“At this point, I’m afraid I will lose her forever,” said an emotional Victoria Wright, mother of the plaintiff. “She should be held accountable for her mistakes, but I’m worried she is being damaged in prison in a way that might not be fixable.”

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Legislation

Defelonize Drug Possession - HB 2355

The War on Drugs has failed. We have a chance right now to take a smarter approach in Oregon, by passing HB 2355, to defelonize small-scale drug possession. 

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Thinking Outside the Box

Past criminal history shouldn’t limit job opportunitiesEmployment app

We strongly support the "Ban the Box" bill - HB 3025 , which helps to remove roadblocks to employment for formerly incarcerated individuals. This bill would prevent employers from asking prospective employees about past criminal histories on job applications until after a conditional offer of employment is made.

After serving their debt to society, many ex-offenders are denied the opportunity to work based solely on their conviction. This makes it difficult if not impossible for individuals with a criminal record to re-enter society successfully and be able to earn a living. With a criminal justice system that is dominated by racial disparities, people of color are disproportionately harmed by employers’ criminal background check procedures.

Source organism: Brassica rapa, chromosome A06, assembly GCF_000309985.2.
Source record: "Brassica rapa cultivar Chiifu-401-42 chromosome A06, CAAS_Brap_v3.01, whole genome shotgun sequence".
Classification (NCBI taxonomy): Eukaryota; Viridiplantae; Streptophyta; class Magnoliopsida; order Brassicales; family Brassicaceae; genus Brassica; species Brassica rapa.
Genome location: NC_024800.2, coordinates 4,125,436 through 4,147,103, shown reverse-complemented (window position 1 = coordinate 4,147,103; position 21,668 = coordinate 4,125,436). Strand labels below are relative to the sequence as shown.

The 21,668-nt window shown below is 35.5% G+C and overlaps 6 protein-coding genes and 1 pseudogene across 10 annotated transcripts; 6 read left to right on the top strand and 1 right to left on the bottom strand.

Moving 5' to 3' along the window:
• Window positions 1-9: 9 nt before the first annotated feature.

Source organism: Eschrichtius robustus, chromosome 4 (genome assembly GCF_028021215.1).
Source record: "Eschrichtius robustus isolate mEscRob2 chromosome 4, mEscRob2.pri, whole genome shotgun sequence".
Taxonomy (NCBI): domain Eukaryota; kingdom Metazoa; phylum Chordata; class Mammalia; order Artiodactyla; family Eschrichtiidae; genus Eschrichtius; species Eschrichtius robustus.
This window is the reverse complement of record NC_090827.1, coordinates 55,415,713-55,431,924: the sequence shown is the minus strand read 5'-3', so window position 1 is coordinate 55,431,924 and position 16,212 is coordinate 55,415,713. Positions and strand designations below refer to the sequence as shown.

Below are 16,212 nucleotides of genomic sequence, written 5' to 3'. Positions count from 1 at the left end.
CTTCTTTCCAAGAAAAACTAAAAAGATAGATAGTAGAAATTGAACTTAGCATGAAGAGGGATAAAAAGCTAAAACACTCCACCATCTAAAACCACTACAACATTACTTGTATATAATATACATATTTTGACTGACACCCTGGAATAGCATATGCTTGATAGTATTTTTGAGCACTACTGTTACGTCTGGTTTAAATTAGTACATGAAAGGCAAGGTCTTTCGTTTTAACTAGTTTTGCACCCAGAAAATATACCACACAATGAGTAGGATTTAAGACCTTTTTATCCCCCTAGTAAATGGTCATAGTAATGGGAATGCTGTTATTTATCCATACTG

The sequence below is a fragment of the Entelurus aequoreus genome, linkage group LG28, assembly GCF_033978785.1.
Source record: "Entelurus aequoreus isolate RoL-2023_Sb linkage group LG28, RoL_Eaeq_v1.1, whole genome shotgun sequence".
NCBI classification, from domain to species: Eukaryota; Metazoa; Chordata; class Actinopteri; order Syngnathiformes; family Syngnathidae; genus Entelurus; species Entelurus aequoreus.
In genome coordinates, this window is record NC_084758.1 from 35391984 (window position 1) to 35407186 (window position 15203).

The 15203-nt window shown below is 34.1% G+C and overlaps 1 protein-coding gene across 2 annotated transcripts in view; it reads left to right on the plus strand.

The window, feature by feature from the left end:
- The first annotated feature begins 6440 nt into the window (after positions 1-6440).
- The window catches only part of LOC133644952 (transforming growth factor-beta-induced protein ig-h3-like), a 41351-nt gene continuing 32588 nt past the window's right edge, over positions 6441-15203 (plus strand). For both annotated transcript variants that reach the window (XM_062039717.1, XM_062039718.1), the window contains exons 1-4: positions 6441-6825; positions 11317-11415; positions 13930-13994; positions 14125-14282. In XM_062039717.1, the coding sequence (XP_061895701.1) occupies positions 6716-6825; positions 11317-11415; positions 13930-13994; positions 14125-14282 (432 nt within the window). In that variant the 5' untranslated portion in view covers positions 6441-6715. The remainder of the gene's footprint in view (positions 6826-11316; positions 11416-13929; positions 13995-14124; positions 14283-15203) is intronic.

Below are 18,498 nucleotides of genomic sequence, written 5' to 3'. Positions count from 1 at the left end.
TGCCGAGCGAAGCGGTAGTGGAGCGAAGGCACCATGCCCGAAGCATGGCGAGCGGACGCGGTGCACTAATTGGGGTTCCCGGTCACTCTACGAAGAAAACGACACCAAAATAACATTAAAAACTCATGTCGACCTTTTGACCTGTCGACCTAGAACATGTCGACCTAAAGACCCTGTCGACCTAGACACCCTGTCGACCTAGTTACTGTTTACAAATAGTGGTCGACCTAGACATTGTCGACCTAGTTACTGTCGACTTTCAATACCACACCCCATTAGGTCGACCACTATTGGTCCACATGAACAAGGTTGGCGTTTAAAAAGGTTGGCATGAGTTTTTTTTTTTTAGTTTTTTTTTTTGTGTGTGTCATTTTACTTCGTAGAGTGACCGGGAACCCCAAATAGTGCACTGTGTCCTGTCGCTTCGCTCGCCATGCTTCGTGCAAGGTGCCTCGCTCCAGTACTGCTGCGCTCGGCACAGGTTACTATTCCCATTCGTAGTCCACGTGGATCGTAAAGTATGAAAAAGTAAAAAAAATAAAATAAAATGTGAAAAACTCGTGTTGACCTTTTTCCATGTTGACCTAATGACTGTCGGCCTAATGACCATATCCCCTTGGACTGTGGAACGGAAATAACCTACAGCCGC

According to the U.S. Department of Justice (DOJ), more than 650,000 individuals are released from prison every year. One of the key elements they identified for successful re-entry into our communities is helping these individuals find and keep a job. If ex-offenders are to succeed as law-abiding, taxpaying citizens, they must have a chance at finding employment – particularly in this tough economic climate.

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Other

ACLU Report Reveals Oregon Cities and Counties Target Homeless

Proposed “Right to Rest” Legislation Addresses Overcriminalization, Extends Privacy Rights to Oregon’s Homeless

FOR IMMEDIATE RELEASE
April 5, 2017

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Report: Decriminalizing Homelessness in Oregon

sign reads: Everyone has the right to rest

Take Action: Tell your Oregon legislators you support the Right to Rest Act, HB 2215.

April 5, 2017 - Oregon cities and counties are making it a crime for people to be homeless. Our new report, Decriminalizing Homelessness: Why Right to Rest Legislation is the High Road for Oregon, shows that basic acts of survival are being criminalized all across the state. 

Our research found that Oreogn's most populous cities and counties have 224 laws that criminalize necessary life-sustaining activities like sitting, lying, resting, or eating in public. When someone has nowhere else to do these things, fines, fees, and a criminal record only further entrenches them in homelessness. Oregonians living on the street are forced make impossible choices to go about their daily lives.